The Energy Information Administration expects fossil-fuel CO2 emissions to remain flat in 2011, as higher petroleum and natural gas consumption is offset by a decline in coal, according to the agency’s latest Short-Term Energy Outlook.
Increases in hydroelectric and other renewable energy generation will help to mitigate growth in emissions, EIA says, and it expects natural gas inventories to approach record levels this year. But the agency expects a 0.9 percent increase in fossil-fuel CO2 emissions in 2012 as consumption rises.
EIA expects very little growth in electricity consumption this year, with a decline in residential use balancing out increased electricity sales to industrial and commercial sectors. Average residential prices are expected to rise 2.9 percent from 11.6 cents per kWh in 2010 to 11.9 cents per kWh this year.
The National Oceanic and Atmospheric Administration is predicting that cooling degree-days this summer will be about 14 percent lower than last summer, resulting in a 5.3 percent comparative decline in residential electricity consumption.
Natural gas generation in the electric power sector is projected to increase by 1.6 percent in 2011 and by 1.2 percent in 2012. Natural gas’s share of electricity generation has shifted either up or down, depending on what part of the country is under consideration.
Its share in the West Census Region slumped from 29 percent to 19 percent between Q1 2010 and Q1 2011, reaching the smallest first-quarter share since 2000, as a result of record levels of hydroelectric generation. On the other hand, low marginal costs for natural gas compared to coal pushed up natgas’s share by nearly six percent in the Northeast Census region.
EIA expects that generators in the East will continue the trend of substituting natural gas for coal, with nationwide coal production falling by 1.2 percent this year, while in the West natural gas’s share will rise as hydroelectric’s falls. But in 2012, EIA expects a 1.8 percent increase in coal production. It expects the power-sector deliverd coal price to rise from $2.26 per MMBtu in 2010 to $2.32 in 2011, and then hold steady in 2012.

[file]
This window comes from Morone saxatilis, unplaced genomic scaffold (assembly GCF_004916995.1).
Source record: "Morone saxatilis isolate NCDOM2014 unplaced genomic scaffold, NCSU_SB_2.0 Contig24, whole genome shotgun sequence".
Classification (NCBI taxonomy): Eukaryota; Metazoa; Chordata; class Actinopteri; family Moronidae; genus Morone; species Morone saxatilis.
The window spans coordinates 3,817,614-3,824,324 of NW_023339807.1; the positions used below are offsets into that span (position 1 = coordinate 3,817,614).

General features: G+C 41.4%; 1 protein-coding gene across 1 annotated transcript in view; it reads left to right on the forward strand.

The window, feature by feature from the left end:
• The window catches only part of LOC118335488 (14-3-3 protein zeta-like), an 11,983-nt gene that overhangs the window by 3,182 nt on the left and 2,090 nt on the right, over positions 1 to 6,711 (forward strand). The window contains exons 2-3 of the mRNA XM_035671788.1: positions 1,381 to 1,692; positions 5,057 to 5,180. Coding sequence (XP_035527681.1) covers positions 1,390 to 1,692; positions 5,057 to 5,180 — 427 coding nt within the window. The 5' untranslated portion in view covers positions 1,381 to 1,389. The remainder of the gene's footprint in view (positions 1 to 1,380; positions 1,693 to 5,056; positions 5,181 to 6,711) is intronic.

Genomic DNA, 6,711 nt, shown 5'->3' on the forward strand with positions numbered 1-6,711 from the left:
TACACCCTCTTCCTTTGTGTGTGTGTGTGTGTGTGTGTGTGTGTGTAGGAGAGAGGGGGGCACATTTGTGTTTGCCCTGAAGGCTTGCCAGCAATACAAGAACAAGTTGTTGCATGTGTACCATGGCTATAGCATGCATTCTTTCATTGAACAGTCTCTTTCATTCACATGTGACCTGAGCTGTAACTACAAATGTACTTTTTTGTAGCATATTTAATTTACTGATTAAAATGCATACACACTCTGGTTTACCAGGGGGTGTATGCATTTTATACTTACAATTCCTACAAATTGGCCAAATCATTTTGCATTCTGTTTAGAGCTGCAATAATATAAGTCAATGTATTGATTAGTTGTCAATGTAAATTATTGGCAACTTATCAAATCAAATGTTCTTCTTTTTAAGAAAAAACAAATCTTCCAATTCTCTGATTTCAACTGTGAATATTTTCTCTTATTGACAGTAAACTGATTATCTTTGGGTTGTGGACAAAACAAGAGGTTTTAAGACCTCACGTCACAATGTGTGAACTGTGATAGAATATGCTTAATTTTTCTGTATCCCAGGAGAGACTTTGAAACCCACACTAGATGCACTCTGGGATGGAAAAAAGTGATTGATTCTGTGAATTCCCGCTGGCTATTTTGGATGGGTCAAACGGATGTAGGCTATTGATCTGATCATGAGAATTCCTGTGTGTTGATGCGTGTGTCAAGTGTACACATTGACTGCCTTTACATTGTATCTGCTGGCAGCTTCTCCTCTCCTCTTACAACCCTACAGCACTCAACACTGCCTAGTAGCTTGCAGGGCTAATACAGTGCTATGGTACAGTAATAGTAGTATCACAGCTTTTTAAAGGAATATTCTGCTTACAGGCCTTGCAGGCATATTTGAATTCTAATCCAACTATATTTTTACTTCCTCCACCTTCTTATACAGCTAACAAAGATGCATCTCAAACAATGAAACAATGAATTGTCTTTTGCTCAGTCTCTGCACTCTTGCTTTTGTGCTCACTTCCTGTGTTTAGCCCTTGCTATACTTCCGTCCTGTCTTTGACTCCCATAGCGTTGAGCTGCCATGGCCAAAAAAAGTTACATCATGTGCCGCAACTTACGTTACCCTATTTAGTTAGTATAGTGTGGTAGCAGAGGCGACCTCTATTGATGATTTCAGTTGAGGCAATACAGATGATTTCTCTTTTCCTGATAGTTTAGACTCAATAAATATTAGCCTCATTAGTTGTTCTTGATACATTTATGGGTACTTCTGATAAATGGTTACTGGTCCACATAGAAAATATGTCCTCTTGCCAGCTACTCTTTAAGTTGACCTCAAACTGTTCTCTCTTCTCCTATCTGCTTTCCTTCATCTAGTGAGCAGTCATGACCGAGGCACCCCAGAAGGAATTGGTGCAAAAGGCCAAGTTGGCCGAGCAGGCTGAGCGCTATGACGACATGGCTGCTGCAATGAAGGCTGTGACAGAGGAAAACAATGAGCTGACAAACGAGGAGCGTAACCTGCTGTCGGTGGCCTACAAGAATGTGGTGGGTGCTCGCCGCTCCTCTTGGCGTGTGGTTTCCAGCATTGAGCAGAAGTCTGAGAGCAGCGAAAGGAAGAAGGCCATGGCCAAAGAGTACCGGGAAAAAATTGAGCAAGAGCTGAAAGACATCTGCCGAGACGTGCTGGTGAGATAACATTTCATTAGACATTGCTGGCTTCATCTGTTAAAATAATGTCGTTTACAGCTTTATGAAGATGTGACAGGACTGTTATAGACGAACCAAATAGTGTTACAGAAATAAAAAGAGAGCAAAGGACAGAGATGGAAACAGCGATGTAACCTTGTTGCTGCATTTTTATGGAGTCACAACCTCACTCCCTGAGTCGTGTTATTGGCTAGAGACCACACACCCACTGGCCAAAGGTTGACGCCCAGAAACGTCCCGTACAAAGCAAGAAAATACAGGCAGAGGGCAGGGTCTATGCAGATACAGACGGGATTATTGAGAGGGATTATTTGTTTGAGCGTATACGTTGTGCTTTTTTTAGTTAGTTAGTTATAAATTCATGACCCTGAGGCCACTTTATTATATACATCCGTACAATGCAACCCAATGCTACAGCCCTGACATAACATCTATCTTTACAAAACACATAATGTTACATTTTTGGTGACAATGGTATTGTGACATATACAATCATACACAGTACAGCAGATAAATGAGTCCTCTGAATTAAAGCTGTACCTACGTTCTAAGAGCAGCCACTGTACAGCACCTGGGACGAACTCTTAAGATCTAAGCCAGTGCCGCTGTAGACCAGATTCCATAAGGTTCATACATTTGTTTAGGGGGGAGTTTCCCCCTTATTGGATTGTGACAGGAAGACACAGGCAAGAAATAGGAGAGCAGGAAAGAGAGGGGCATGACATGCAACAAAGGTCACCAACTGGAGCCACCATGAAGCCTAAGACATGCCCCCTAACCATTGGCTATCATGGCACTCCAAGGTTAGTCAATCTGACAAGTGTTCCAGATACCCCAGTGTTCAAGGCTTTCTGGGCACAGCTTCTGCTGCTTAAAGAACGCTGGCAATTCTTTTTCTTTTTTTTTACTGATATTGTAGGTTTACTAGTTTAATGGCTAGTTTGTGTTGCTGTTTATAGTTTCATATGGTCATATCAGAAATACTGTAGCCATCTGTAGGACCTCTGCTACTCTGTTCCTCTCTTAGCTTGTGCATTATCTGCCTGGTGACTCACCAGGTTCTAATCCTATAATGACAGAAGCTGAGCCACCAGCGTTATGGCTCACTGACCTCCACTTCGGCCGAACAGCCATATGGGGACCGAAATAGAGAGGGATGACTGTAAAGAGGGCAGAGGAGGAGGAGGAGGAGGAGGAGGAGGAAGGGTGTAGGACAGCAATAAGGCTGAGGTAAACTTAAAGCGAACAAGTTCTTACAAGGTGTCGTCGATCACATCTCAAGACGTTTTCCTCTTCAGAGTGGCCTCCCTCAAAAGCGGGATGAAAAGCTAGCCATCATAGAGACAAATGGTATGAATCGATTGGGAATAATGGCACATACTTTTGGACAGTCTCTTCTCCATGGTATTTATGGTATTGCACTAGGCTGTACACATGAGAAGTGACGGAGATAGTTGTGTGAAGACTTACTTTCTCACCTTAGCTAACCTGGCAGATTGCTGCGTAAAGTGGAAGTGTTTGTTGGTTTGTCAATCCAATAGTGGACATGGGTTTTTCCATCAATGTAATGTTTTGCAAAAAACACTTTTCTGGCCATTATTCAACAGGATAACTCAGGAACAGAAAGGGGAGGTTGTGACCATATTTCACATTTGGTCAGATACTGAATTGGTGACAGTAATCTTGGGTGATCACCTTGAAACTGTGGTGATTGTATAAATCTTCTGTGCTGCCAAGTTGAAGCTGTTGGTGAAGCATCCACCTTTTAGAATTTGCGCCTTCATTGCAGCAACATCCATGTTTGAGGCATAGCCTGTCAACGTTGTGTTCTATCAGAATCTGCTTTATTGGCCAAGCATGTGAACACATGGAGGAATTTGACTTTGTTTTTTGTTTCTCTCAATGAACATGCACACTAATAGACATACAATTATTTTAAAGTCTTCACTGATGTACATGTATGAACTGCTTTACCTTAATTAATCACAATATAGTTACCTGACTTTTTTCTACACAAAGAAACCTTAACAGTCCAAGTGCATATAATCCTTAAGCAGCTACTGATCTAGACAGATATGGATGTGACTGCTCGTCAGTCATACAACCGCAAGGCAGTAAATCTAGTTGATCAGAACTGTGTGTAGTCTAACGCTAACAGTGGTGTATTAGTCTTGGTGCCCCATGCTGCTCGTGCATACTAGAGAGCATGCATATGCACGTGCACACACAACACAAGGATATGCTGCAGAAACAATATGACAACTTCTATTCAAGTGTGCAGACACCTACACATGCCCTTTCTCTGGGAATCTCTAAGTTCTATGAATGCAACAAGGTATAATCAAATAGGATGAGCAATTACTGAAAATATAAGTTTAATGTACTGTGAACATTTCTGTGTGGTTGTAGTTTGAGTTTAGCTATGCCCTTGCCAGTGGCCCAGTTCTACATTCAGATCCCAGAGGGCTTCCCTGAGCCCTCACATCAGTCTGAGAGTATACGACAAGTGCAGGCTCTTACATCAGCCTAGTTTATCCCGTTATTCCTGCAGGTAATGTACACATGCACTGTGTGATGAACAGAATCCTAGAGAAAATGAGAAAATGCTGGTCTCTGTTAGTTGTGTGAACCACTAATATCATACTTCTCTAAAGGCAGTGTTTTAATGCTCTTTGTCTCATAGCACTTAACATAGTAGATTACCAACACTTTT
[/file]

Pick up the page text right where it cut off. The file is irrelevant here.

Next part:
Working inventories of natural gas ended June 2011 at 2.5 trillion cubic feet, or about eight percent below their level one year previously. EIA expects that these inventories will build strongly this summer and approach record-high levels in the second half of 2011, with the Henry Hub natural gas spot price projected to average $4.27 per million British thermal units, $0.12 below the 2010 average.
EIA expects, however, that the natural gas market will begin to tighten in 2012, with the spot price increasing to an average of $4.54.
The agency predicts that regular-grade gasoline prices will average $3.62 and $3.51 per gallon over the third and fourth quarters of 2011, a further drop from their $3.68 per gallon level in June. That was itself a steep drop from the average $3.91 per gallon price in May, which reflected a decline in crude oil prices from their April peak, as well as recovery from refinery outages and Mississippi River flooding.
EIA expects oil markets to tighten through 2012, although the IEA release of strategic oil reserves will provide some additional supply. The projected cost of crude oil for U.S. average refiner acquisition is for $108 per barrel in 2012, up from $102 in 2011 – about $1 per barrel below the projection in last month’s Outlook.